It was a perfect summer’s day in London, nicely warm and pleasantly devoid of the usual wetness that clings to the city at most times of the year. Three Singaporeans were making a trek to a certain rather nondescript building in south London’s Bermondsey district, once littered with wharves and warehouses but has started its transformation into a more gentrified neighbourhood studded with stylish lofts, hip eateries and boutiques.
The trio – Elijah Toh, Meng Chao and Raymond Singh – were heading for the home of one of England’s newest microbreweries, Brew By Numbers, to taste their wares. For beer geek Raymond Singh, it was the thrill of the hunt; to be one of the first from Southeast Asia to check them off his extensive bucket list of beers to try. Elijah Toh, on the other hand, was not just a beer aficionado; the director of Singapore-based beer importer Applehops was keen to add new beers to his rapidly-growing portfolio. He had brought along Meng Chao, the proprietor of specialty beer retail shop Brewers’ Craft (and also co-founder and tapmaster at all-taps craft beer hawker stall Smith Street Taps), to seek his expert opinion.
When they arrived they were greeted by a crowd that was spilling out of the brewery doors into the street, people were sitting on road-side wooden pallets; Brewery By Numbers were pulling in a crowd comparable to the more established Kernel just 5 minutes walk away.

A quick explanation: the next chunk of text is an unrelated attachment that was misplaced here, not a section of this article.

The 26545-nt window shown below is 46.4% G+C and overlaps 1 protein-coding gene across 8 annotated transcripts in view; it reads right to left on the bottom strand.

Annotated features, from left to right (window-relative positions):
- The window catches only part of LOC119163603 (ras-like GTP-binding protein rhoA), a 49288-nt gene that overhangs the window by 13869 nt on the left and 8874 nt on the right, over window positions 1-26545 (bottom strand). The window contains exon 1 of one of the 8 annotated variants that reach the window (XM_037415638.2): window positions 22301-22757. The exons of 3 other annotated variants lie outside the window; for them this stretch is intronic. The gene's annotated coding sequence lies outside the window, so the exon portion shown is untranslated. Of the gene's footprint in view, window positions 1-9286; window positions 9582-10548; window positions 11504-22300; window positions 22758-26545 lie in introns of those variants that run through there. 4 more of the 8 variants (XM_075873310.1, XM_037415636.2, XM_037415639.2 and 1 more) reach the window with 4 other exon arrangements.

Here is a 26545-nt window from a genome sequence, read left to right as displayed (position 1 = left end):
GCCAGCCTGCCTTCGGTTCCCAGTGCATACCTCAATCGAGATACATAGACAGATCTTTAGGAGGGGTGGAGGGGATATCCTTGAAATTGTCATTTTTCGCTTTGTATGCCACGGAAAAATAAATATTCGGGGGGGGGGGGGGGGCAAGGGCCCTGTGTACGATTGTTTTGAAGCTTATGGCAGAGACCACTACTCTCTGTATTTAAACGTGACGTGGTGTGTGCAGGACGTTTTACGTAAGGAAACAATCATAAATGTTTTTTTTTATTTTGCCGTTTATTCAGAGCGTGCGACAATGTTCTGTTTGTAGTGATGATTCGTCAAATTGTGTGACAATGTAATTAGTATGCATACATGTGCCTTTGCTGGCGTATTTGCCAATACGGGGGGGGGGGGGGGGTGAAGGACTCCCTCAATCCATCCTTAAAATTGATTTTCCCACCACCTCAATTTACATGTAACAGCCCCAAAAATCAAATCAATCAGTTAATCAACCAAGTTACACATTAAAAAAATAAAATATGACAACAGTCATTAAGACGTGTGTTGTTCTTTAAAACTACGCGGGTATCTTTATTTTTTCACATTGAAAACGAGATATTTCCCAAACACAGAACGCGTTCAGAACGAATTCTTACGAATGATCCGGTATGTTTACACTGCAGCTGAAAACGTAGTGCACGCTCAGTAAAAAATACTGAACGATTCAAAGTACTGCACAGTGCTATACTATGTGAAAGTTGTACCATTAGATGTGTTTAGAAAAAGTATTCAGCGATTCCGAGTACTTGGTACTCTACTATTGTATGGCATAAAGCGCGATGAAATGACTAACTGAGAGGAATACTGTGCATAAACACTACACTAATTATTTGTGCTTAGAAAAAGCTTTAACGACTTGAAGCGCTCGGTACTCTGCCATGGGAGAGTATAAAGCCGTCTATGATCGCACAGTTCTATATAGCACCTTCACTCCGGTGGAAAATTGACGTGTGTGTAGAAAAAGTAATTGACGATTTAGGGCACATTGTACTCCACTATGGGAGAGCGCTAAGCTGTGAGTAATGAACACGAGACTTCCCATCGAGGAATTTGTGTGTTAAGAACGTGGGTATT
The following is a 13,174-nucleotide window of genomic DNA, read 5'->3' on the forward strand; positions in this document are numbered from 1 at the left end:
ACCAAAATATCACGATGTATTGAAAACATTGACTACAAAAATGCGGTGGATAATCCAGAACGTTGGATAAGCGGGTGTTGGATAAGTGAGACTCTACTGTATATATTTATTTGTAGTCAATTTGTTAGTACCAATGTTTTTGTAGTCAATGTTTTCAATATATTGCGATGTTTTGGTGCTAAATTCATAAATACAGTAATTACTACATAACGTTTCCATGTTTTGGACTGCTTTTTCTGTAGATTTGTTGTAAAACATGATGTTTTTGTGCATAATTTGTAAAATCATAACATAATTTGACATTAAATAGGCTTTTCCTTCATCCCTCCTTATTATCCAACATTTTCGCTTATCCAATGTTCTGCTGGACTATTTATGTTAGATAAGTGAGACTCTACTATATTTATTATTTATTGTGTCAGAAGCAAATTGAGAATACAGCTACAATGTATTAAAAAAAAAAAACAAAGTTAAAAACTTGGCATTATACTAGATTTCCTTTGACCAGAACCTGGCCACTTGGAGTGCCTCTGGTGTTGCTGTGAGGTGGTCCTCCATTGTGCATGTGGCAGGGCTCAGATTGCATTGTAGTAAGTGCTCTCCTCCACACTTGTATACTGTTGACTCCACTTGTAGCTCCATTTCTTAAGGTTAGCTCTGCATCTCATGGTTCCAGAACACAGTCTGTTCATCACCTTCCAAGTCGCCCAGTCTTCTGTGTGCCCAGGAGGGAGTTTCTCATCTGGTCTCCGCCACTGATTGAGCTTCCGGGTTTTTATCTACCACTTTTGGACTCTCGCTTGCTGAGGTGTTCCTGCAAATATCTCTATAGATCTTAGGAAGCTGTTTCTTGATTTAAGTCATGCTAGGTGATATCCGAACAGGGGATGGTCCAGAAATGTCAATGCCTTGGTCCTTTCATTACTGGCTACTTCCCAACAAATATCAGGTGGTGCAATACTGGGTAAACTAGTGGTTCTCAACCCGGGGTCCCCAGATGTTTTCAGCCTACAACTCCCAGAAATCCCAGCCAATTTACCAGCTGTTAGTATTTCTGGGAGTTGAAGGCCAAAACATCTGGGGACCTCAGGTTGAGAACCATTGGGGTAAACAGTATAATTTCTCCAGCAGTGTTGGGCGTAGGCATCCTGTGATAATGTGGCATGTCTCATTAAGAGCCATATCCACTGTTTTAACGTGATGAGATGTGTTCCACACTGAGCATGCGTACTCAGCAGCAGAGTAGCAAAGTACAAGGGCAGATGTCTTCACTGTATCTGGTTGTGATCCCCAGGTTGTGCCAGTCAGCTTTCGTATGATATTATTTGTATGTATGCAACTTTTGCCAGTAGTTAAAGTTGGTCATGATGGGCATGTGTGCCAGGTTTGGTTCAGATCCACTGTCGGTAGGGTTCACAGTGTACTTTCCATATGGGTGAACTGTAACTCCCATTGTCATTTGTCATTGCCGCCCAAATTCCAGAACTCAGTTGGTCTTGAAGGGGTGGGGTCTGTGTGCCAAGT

Founded by Tom Hutchings and Dave Seymour, Brew By Numbers is located along a mile stretch that contains a number of other cutting-edge British breweries, including The Kernel, Partizan Brewing and Fourpure. Bermondsey is actually one of London-based Toh’s personal go-to places on a Saturday morning for some great beer and food, and Brew By Numbers – also BBNo. – was one of the breweries whose beers he was keen to import back to Singapore and neighbouring Malaysia.
“Brew By Numbers came highly recommended by peers in the industry,” recalled Toh. “It speaks volume when (Scottish microbrewery) BrewDog invested £50,000 of their own development funds into Brew By Numbers.” Toh had first gotten in touch with Brew By Numbers the previous summer, which culminated in this particular brewery tour that took place last July.
Founded in as recently as 2012, Brew By Numbers began like most microbreweries – a couple of friends who had a passion for beer and have been dabbling in homebrewing for a while. Dave Syemour had discovered craft beer in Australia and New Zealand, while Tom Hutchings was a big fan of The Kernel Brewery during its early days and was consistently blown away by the intensity and variety of flavours that come from the new world hops they were using.
Brew By Numbers is so named because of its cataloguing system which consisting of two sets of numbers (see chart on right). The two first digits denotes its style, while the last two indicate the recipe or version number. For example, its Ginger & Grapefruit Saison, which will be available in Singapore from this month, is 01 | 04: 01 for the refreshing farmhouse style, and 04 for the specific recipe.